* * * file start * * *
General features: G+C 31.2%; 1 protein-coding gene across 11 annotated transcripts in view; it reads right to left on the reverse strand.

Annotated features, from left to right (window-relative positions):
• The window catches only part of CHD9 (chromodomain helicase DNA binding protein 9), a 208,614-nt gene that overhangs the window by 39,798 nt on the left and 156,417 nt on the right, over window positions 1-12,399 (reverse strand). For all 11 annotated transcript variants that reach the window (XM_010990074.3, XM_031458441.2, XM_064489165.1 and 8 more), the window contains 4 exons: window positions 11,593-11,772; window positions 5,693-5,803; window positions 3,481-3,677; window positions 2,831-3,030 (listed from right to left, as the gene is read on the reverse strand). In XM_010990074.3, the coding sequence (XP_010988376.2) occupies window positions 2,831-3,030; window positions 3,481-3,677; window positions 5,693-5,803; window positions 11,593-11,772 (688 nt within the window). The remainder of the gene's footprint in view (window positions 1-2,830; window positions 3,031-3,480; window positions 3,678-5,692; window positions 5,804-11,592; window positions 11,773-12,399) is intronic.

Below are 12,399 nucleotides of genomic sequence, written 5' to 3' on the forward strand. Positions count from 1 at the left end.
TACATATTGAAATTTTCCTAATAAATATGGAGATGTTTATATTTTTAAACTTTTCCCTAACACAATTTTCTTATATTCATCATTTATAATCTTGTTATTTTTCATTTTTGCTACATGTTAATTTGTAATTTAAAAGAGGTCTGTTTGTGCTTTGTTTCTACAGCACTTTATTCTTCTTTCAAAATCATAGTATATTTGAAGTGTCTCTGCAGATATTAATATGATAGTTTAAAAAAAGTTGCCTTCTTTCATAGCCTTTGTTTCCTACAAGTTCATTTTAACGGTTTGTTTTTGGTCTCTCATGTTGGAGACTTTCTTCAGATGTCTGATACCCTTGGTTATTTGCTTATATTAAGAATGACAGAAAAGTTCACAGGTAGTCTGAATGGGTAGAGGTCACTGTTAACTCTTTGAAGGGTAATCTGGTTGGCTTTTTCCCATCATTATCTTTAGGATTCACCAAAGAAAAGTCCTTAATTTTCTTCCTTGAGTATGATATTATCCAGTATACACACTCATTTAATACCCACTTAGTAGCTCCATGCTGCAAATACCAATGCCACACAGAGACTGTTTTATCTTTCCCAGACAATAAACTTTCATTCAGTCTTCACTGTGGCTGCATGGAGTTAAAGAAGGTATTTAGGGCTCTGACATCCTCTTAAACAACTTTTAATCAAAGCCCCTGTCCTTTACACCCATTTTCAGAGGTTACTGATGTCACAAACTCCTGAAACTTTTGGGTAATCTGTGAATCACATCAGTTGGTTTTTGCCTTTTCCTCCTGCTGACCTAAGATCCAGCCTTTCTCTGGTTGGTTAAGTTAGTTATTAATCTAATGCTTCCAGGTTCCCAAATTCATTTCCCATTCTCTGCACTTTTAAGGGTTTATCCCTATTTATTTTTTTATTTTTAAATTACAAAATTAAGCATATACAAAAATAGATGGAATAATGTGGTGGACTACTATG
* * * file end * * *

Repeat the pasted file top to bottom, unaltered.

General features: G+C 31.2%; 1 protein-coding gene across 11 annotated transcripts in view; it reads right to left on the reverse strand.

Annotated features, from left to right (window-relative positions):
• The window catches only part of CHD9 (chromodomain helicase DNA binding protein 9), a 208,614-nt gene that overhangs the window by 39,798 nt on the left and 156,417 nt on the right, over window positions 1-12,399 (reverse strand). For all 11 annotated transcript variants that reach the window (XM_010990074.3, XM_031458441.2, XM_064489165.1 and 8 more), the window contains 4 exons: window positions 11,593-11,772; window positions 5,693-5,803; window positions 3,481-3,677; window positions 2,831-3,030 (listed from right to left, as the gene is read on the reverse strand). In XM_010990074.3, the coding sequence (XP_010988376.2) occupies window positions 2,831-3,030; window positions 3,481-3,677; window positions 5,693-5,803; window positions 11,593-11,772 (688 nt within the window). The remainder of the gene's footprint in view (window positions 1-2,830; window positions 3,031-3,480; window positions 3,678-5,692; window positions 5,804-11,592; window positions 11,773-12,399) is intronic.

Below are 12,399 nucleotides of genomic sequence, written 5' to 3' on the forward strand. Positions count from 1 at the left end.
TACATATTGAAATTTTCCTAATAAATATGGAGATGTTTATATTTTTAAACTTTTCCCTAACACAATTTTCTTATATTCATCATTTATAATCTTGTTATTTTTCATTTTTGCTACATGTTAATTTGTAATTTAAAAGAGGTCTGTTTGTGCTTTGTTTCTACAGCACTTTATTCTTCTTTCAAAATCATAGTATATTTGAAGTGTCTCTGCAGATATTAATATGATAGTTTAAAAAAAGTTGCCTTCTTTCATAGCCTTTGTTTCCTACAAGTTCATTTTAACGGTTTGTTTTTGGTCTCTCATGTTGGAGACTTTCTTCAGATGTCTGATACCCTTGGTTATTTGCTTATATTAAGAATGACAGAAAAGTTCACAGGTAGTCTGAATGGGTAGAGGTCACTGTTAACTCTTTGAAGGGTAATCTGGTTGGCTTTTTCCCATCATTATCTTTAGGATTCACCAAAGAAAAGTCCTTAATTTTCTTCCTTGAGTATGATATTATCCAGTATACACACTCATTTAATACCCACTTAGTAGCTCCATGCTGCAAATACCAATGCCACACAGAGACTGTTTTATCTTTCCCAGACAATAAACTTTCATTCAGTCTTCACTGTGGCTGCATGGAGTTAAAGAAGGTATTTAGGGCTCTGACATCCTCTTAAACAACTTTTAATCAAAGCCCCTGTCCTTTACACCCATTTTCAGAGGTTACTGATGTCACAAACTCCTGAAACTTTTGGGTAATCTGTGAATCACATCAGTTGGTTTTTGCCTTTTCCTCCTGCTGACCTAAGATCCAGCCTTTCTCTGGTTGGTTAAGTTAGTTATTAATCTAATGCTTCCAGGTTCCCAAATTCATTTCCCATTCTCTGCACTTTTAAGGGTTTATCCCTATTTATTTTTTTATTTTTAAATTACAAAATTAAGCATATACAAAAATAGATGGAATAATGTGGTGGACTACTATG